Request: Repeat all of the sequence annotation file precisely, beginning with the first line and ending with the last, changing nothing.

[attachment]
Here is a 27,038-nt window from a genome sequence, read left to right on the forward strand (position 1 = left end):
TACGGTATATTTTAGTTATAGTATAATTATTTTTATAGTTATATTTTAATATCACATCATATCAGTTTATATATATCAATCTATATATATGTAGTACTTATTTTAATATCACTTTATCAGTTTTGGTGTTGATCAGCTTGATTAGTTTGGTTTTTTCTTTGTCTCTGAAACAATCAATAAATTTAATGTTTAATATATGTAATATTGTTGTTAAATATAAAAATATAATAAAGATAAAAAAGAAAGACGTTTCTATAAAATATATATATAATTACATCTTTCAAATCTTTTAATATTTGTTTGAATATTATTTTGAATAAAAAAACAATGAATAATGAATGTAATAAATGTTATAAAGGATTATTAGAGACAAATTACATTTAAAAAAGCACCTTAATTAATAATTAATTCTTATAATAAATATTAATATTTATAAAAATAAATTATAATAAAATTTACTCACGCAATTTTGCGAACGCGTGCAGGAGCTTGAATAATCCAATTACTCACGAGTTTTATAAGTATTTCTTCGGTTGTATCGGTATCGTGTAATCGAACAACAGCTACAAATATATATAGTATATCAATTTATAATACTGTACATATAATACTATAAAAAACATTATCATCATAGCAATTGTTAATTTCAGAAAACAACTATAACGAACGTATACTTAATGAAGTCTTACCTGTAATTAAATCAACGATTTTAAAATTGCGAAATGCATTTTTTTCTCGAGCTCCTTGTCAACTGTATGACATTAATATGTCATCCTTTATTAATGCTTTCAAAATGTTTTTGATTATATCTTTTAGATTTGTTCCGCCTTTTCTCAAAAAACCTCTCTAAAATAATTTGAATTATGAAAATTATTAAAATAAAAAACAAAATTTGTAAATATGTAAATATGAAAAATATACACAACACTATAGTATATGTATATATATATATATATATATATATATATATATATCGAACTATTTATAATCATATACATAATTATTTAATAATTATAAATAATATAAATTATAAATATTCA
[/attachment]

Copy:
Here is a 27,038-nt window from a genome sequence, read left to right on the forward strand (position 1 = left end):
TACGGTATATTTTAGTTATAGTATAATTATTTTTATAGTTATATTTTAATATCACATCATATCAGTTTATATATATCAATCTATATATATGTAGTACTTATTTTAATATCACTTTATCAGTTTTGGTGTTGATCAGCTTGATTAGTTTGGTTTTTTCTTTGTCTCTGAAACAATCAATAAATTTAATGTTTAATATATGTAATATTGTTGTTAAATATAAAAATATAATAAAGATAAAAAAGAAAGACGTTTCTATAAAATATATATATAATTACATCTTTCAAATCTTTTAATATTTGTTTGAATATTATTTTGAATAAAAAAACAATGAATAATGAATGTAATAAATGTTATAAAGGATTATTAGAGACAAATTACATTTAAAAAAGCACCTTAATTAATAATTAATTCTTATAATAAATATTAATATTTATAAAAATAAATTATAATAAAATTTACTCACGCAATTTTGCGAACGCGTGCAGGAGCTTGAATAATCCAATTACTCACGAGTTTTATAAGTATTTCTTCGGTTGTATCGGTATCGTGTAATCGAACAACAGCTACAAATATATATAGTATATCAATTTATAATACTGTACATATAATACTATAAAAAACATTATCATCATAGCAATTGTTAATTTCAGAAAACAACTATAACGAACGTATACTTAATGAAGTCTTACCTGTAATTAAATCAACGATTTTAAAATTGCGAAATGCATTTTTTTCTCGAGCTCCTTGTCAACTGTATGACATTAATATGTCATCCTTTATTAATGCTTTCAAAATGTTTTTGATTATATCTTTTAGATTTGTTCCGCCTTTTCTCAAAAAACCTCTCTAAAATAATTTGAATTATGAAAATTATTAAAATAAAAAACAAAATTTGTAAATATGTAAATATGAAAAATATACACAACACTATAGTATATGTATATATATATATATATATATATATATATATATATCGAACTATTTATAATCATATACATAATTATTTAATAATTATAAATAATATAAATTATAAATATTCA